State economic growth moderates in Q3, UMass journal reports
Fundamentals remain strong following torrid pace of growth in Q2
Massachusetts real gross domestic product grew at an estimated annual rate of 2.0 percent, in the third quarter of 2015 according to the MassBenchmarks Current Economic Index, released today by MassBenchmarks, the journal of the Massachusetts economy published by the UMass Donahue Institute in collaboration with the Federal Reserve Bank of Boston. U.S. real gross domestic product grew at an annual rate of 1.5 percent according to the advance estimate of the U.S. Bureau of Economic Analysis. Based on the latest available information, we now estimate that Massachusetts expanded at a 7.1 percent annualized rate in the second quarter while the nation grew at a 3.9 percent rate. In the first quarter of 2015, the Massachusetts economy grew at a 3.2 percent rate as compared to 0.6 percent for the U.S.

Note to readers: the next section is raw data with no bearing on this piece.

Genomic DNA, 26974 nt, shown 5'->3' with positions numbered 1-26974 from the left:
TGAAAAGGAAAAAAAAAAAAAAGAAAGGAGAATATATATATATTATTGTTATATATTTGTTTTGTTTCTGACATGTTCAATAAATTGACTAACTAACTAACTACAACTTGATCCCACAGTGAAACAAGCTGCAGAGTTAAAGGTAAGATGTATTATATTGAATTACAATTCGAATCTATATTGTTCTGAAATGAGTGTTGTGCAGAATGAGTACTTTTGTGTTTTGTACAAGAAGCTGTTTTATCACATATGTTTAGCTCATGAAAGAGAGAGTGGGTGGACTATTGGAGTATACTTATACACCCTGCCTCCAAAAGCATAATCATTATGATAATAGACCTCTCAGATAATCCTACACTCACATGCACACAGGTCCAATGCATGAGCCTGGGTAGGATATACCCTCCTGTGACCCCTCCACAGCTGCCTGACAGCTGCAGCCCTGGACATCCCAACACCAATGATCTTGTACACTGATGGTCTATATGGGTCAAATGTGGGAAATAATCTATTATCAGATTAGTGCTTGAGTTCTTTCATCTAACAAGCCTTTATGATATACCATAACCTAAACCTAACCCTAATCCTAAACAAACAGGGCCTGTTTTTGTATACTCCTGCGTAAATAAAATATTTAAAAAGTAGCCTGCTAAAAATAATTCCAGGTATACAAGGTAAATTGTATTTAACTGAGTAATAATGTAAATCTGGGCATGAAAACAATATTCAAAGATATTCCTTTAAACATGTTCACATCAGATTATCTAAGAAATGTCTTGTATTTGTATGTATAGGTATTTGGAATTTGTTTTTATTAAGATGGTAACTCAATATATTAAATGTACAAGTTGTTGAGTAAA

The pace of the state's economic growth moderated significantly in the third quarter following an exceptionally strong second quarter. The rate of growth in the U.S. economy also slowed in the third quarter. Much of the decline in the pace of growth was due to slower productivity growth rather than a weakening in the fundamental underlying strength of the regional economy. Although Massachusetts payroll employment fell by an estimated 7,100 jobs in September, the state job market remains strong. Over the entire third quarter, the state's payroll employment grew at a 2.2 percent annual rate, down from 3.0 percent in the second quarter. In contrast, U.S. payroll employment grew at a 1.7 annual rate in the third quarter, the same pace as in the second quarter.